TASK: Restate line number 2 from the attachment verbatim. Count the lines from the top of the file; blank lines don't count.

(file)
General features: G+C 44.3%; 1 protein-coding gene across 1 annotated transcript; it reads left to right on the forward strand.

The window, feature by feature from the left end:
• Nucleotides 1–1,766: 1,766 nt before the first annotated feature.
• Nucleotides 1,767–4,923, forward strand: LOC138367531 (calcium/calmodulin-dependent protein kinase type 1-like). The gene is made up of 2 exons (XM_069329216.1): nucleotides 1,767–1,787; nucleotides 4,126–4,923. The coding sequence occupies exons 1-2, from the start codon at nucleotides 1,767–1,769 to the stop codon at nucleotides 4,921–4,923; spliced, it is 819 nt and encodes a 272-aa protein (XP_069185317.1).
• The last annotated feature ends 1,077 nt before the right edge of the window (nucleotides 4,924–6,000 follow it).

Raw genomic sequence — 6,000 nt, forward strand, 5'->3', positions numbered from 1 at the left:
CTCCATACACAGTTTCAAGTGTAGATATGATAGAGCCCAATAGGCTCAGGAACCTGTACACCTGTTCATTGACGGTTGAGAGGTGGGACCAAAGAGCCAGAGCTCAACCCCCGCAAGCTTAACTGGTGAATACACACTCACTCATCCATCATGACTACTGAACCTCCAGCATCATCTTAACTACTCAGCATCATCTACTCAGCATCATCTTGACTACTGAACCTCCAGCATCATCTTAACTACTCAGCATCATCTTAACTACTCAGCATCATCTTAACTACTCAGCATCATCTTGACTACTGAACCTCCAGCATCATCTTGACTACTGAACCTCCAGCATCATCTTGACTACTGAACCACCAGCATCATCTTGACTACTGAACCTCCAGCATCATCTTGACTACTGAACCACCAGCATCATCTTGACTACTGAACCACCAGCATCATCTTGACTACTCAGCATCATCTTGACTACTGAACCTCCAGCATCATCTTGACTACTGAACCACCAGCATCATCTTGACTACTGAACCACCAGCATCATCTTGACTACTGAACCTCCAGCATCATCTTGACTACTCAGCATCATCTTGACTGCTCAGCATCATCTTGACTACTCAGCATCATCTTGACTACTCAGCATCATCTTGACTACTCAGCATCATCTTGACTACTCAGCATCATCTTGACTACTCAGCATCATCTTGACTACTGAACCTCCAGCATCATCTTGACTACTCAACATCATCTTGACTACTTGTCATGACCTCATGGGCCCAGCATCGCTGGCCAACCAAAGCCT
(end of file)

The window, feature by feature from the left end: